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10th November 2015

Hesitating to laugh

Jessica Chow-Lau examines the effect of political correctness and public backlash can have on the censorship of raw and cutting comedy

Artistic censorship exists in the same universe as oppressive governments, graphic depictions of a woman’s body, and all other things young people enthusiastically champion against. If asked whether art should ever be edited for public display, the answer will almost always speak for how receptive to new ideas someone is and—because millennials are seen as open-minded—the consensus is usually no.

Paradoxically, the same age group of 12 – 34-year-olds also has had a staunchly expurgating attitude towards the art that was welcomed by their parents. In the form of political correctness, comedians are being pushed to construct their jokes to either fit a certain configuration that repeat (without creativity) multicultural, gender equal, LGBT, handicapped sensitivities or resort to aeroplane food humor. Narrow analysis that fuel raging demands for apologies discourages comedians to comment on deep-seated injustices and society’s unconscious ideologies. As a result, it is my opinion that comedic censorship by well-meaning social activists obstruct the free flow of ideas in society.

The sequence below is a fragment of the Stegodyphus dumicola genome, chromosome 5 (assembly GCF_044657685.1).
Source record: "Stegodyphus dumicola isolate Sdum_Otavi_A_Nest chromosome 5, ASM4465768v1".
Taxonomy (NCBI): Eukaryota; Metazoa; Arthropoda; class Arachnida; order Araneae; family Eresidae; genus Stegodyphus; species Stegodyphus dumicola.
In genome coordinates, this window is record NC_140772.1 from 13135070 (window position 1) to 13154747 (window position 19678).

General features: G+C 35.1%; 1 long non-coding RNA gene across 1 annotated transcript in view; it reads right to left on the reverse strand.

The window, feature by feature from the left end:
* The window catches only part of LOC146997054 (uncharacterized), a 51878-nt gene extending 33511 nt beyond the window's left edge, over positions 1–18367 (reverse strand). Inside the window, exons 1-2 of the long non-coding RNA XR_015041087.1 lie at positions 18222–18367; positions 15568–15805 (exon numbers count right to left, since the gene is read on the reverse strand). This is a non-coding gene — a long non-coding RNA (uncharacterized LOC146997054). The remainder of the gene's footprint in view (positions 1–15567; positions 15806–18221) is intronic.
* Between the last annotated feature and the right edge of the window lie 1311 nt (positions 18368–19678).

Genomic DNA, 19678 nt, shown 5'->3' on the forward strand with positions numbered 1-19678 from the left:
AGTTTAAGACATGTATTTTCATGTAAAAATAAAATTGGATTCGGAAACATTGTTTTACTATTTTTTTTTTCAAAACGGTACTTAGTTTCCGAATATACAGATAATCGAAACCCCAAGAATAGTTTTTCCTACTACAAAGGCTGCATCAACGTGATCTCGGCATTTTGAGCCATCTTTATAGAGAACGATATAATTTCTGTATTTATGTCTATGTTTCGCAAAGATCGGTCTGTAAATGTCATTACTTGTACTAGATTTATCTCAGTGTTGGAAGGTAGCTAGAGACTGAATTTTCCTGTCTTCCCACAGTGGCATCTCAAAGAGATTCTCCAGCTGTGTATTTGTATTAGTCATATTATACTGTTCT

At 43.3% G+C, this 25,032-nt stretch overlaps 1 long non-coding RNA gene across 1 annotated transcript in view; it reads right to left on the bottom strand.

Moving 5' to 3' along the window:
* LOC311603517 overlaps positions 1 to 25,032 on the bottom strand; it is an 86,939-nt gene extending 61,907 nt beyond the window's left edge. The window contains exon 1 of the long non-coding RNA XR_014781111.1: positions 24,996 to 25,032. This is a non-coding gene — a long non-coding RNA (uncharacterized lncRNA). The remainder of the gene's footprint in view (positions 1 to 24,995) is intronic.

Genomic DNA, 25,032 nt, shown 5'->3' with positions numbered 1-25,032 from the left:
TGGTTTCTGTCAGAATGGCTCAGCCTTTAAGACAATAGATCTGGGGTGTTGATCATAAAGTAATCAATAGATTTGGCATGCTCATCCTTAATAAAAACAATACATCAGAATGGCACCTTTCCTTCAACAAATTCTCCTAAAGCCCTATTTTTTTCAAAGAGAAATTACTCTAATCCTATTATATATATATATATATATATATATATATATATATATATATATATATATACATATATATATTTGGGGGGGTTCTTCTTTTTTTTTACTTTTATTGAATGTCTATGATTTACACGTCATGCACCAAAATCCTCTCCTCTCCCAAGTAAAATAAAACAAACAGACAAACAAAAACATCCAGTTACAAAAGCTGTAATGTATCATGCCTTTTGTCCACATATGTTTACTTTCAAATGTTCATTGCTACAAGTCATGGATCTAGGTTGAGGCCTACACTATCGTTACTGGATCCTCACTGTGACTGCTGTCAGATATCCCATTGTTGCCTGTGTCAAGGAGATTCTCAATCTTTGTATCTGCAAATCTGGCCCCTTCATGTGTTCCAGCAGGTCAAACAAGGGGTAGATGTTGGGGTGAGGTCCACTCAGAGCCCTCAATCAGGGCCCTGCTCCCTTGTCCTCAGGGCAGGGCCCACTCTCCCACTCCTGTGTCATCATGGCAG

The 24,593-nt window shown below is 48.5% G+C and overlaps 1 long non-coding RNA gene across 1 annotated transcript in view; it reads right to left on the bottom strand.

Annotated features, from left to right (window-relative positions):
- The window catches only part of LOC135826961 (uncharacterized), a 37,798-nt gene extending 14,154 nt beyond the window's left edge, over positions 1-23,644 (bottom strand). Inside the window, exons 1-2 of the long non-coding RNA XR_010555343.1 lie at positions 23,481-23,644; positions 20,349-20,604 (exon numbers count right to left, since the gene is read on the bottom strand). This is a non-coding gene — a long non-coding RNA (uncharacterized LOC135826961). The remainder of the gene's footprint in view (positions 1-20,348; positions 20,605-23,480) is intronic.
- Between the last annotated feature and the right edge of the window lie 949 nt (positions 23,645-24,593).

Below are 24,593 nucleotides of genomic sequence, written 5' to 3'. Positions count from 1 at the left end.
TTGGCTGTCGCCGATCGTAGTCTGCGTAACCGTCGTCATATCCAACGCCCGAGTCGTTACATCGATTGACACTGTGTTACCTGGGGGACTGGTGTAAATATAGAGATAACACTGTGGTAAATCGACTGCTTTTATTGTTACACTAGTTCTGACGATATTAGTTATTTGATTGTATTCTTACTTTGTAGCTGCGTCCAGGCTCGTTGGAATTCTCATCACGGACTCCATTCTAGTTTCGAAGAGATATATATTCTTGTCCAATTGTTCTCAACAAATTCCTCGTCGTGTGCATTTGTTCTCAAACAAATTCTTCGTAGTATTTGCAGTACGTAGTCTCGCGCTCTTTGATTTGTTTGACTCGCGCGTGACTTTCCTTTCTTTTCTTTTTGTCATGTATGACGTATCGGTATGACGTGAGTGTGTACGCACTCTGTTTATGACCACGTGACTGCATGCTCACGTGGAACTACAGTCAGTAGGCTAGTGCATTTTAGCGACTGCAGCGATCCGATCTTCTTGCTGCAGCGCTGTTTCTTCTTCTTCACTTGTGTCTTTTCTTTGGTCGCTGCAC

This past June, veteran comedian Jerry Seinfeld expressed how excessive concern over jokes covering minority groups bothered him. Almost instantaneously, liberal media outlets like Salon and The Huffington Post defended the idea of a PC police, denying the harms. Most (if not all) lambasted Seinfeld for not being able to adapt to a changing society where people are more aware of discrimination. He doesn’t pander to an audience outside of his fan base, he stated his opinion in response to a question, and is a successful straight white man—that’s hardly grounds for lumping him with sectarian dogmatists. In the fight for equality, some have demonized all straight white men because many offenders fit the criteria. Energy spent on that however, dilutes the equality movement and takes focus away from the original idea.